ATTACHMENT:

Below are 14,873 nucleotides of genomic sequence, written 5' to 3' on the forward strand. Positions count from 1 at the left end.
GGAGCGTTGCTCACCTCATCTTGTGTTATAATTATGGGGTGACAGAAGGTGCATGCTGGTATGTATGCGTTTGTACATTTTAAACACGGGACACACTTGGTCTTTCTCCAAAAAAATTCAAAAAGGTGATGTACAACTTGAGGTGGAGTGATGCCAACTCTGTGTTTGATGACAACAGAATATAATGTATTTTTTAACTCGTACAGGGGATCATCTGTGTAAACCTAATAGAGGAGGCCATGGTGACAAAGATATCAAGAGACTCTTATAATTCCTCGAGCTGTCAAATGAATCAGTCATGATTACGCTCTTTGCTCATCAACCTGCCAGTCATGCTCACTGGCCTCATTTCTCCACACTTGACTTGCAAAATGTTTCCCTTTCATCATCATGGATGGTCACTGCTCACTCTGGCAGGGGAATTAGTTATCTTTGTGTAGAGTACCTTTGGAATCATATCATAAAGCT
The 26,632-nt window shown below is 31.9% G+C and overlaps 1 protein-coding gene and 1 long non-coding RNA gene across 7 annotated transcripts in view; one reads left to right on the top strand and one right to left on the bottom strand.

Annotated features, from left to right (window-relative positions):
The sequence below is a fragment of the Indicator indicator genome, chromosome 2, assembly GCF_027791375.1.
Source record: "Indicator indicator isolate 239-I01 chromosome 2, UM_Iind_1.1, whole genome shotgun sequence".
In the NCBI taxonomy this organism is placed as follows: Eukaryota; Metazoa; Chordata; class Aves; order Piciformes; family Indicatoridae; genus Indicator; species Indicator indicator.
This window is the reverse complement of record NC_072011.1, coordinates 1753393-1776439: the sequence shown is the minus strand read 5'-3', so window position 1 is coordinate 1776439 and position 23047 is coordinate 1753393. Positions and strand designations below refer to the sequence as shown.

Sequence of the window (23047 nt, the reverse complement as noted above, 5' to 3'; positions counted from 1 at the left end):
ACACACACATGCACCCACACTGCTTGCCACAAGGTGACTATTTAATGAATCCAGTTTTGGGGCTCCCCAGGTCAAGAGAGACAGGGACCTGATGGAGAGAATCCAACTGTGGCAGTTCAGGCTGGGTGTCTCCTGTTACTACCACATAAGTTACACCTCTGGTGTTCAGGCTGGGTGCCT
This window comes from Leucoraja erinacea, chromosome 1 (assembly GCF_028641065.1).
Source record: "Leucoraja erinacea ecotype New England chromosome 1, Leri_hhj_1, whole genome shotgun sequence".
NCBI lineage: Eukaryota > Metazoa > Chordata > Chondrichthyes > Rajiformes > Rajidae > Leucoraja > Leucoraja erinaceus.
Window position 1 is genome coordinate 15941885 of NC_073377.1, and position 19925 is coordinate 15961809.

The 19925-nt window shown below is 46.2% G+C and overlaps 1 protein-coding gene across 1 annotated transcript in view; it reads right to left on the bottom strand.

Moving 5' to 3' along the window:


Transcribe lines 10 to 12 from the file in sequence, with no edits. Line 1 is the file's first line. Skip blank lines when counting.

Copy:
ACACACACATGCACCCACACTGCTTGCCACAAGGTGACTATTTAATGAATCCAGTTTTGGGGCTCCCCAGGTCAAGAGAGACAGGGACCTGATGGAGAGAATCCAACTGTGGCAGTTCAGGCTGGGTGTCTCCTGTTACTACCACATAAGTTACACCTCTGGTGTTCAGGCTGGGTGCCT
This window comes from Leucoraja erinacea, chromosome 1 (assembly GCF_028641065.1).
Source record: "Leucoraja erinacea ecotype New England chromosome 1, Leri_hhj_1, whole genome shotgun sequence".